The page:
Cover

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Half Title, Grant Info, Title Page, Copyright, Dedication

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Contents

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pp. vii-viii

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Acknowledgments

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pp. ix-x

Above all, I wish to thank Victoria Wohl for generous and steadfast support of every kind over the full lifespan of this project. This book also owes much to the advice, encouragement, keen eyes, insightful suggestions, and expertise of many other people over the period during which I was working on it: Ben Akrigg, Andreas Bendlin, Jonathan Burgess, ...

Note on Translations and Sources

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pp. xi-xii

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Introduction: Ritual Poetics in the Plays of Sophocles

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pp. 3-20

Rituals tell stories. They have characters, plot lines, climaxes, and dénouements. It is no wonder, then, that ritual is integral to the plots of so many great stories. In this book I elucidate the essential role that ritual plays in the stories of Sophocles. I argue that ritual in Sophocles functions as a poetic device, directing the audience’s experience of the plot ...

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1. Normative Rituals and Ritual Mistakes in the Antigone, Trachiniae, and Oedipus Tyrannus

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pp. 21-49

In the introduction I discuss the close affinity between ritual and dramatic narrative. Both progress according to predictable principles, and both implicate those involved in them (as either ritual participants or tragic characters) in a change of status that is typically expressed through membership in a community. According to a theory of ritual poetics, ...

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2. Ritual Conflation in the Ajax

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pp. 50-74

The poetic effects of the rituals in the Ajax are most easily observed if we consider the play in three parts, each principally concerned with one conflated ritual. Other tripartite divisions of the play are certainly possible,1 and the logic of the play also allows for a two-part division in which Ajax’s suicide is the fulcrum on which the halves are balanced. ...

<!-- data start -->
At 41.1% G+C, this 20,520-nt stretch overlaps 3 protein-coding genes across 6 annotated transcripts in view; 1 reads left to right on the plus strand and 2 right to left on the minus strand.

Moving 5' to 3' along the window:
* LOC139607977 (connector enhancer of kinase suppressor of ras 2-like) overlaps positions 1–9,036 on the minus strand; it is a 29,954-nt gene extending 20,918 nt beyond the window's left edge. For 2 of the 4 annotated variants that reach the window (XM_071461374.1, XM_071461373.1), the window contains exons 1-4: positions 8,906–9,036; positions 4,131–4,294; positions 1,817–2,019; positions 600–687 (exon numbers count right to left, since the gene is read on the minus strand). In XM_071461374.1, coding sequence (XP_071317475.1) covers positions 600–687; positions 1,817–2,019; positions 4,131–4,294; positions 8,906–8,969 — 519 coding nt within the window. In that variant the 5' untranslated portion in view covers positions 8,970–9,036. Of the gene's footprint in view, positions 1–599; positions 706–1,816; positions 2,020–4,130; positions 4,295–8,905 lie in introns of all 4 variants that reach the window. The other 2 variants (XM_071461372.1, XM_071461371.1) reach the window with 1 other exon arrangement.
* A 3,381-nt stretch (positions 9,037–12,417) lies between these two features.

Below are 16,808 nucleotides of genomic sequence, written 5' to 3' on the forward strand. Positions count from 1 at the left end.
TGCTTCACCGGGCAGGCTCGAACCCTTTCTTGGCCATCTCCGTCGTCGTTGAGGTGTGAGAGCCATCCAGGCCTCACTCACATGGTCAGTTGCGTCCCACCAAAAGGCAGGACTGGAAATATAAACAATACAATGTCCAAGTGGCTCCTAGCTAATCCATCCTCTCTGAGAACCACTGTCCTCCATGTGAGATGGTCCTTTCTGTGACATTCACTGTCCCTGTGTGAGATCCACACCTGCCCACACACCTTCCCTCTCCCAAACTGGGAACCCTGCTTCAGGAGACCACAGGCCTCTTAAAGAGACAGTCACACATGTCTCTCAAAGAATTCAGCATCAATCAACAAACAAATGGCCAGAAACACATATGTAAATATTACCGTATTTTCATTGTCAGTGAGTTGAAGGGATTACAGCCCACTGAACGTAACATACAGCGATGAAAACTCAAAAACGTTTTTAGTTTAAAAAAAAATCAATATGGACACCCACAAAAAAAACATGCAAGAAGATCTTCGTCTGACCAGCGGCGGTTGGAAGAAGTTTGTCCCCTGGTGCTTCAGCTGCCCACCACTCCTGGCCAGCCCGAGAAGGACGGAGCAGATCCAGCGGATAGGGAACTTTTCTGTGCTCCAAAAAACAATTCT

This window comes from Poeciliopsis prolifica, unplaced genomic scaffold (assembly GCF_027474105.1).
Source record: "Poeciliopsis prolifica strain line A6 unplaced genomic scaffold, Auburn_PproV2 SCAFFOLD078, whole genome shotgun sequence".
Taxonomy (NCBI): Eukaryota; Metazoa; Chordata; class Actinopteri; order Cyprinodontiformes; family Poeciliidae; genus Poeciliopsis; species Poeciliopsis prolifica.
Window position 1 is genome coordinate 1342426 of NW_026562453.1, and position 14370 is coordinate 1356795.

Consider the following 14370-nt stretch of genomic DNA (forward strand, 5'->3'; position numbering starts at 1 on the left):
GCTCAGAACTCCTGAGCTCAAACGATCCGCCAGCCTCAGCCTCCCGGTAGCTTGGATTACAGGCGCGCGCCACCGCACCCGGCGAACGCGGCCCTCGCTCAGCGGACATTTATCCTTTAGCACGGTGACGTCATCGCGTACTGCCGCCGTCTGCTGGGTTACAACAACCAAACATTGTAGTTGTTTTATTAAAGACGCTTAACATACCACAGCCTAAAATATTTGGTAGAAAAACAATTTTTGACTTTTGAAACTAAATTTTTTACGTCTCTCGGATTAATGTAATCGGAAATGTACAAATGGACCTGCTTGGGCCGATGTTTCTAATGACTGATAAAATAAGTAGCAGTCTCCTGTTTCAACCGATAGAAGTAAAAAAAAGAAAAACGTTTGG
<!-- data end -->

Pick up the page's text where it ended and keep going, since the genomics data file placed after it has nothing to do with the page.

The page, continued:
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3. Ritual Repetition in the Electra

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pp. 75-104

In my discussion of ritual conflation in the Ajax, I stress the linear and, to some extent, teleological nature of ritual. One way of theorizing rituals, as van Gennep has shown, is to map them onto a tripartite progression moving predictably from beginning to middle to end. By manipulating this predictable progression, ...

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4. Ritual Status in the Philoctetes

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pp. 105-140

Rituals performed by characters who lack the necessary status for ritual participation, a phenomenon that can manifest in many ways (see chapter 1), generate tension between the ritual effect of the characters’ actions and their dramatic effect. The rituals themselves are invalid because their participants lack legitimacy in some way; ...

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5. Supplication in the Oedipus at Colonus

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pp. 141-169

In the preceding chapters I consider problems of ritual conflation, ritual repetition, and ritual status individually, demonstrating the full range of poetic effects that Sophocles achieves through each kind of mistake. In this chapter I take a more holistic approach, examining the occurrence of all three kinds of ritual errors over the course of a single play, the Oedipus at Colonus. ...

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Conclusion: Ritual and Closure

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pp. 170-180

In the preceding chapters we have seen that ritual and drama are governed by the same three broadly conceived principles. Both entail a predictable progression, both implicate their participants or characters in a change of status, and in both that change of status is typically reflected in community membership. ...

Notes

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pp. 181-210

Bibliography

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pp. 211-230

Index

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pp. 231-237

Further Series Titles

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